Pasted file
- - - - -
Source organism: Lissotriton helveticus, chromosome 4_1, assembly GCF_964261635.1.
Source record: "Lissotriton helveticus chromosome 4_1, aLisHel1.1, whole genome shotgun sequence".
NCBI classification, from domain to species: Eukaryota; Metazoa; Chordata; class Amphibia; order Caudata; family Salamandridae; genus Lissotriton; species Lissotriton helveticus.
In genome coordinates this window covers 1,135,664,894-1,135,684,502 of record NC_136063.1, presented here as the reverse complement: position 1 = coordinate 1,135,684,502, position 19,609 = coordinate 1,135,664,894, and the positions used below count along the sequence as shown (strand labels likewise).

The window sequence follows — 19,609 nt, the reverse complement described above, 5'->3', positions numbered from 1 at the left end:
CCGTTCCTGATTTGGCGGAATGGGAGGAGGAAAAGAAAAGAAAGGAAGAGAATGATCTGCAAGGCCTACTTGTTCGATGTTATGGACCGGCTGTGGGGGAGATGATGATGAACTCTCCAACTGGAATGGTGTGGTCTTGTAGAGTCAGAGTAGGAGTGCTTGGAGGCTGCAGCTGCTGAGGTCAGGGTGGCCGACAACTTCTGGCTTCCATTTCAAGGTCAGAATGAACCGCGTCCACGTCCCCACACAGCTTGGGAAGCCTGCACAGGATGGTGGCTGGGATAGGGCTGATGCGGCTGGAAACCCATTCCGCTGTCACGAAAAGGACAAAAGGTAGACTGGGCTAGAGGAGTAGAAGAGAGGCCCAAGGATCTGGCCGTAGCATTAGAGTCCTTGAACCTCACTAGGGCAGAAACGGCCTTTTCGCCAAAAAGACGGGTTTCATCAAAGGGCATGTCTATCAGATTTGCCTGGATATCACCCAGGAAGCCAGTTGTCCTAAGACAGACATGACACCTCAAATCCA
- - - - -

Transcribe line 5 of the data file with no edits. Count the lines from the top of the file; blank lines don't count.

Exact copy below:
The window sequence follows — 19,609 nt, the reverse complement described above, 5'->3', positions numbered from 1 at the left end: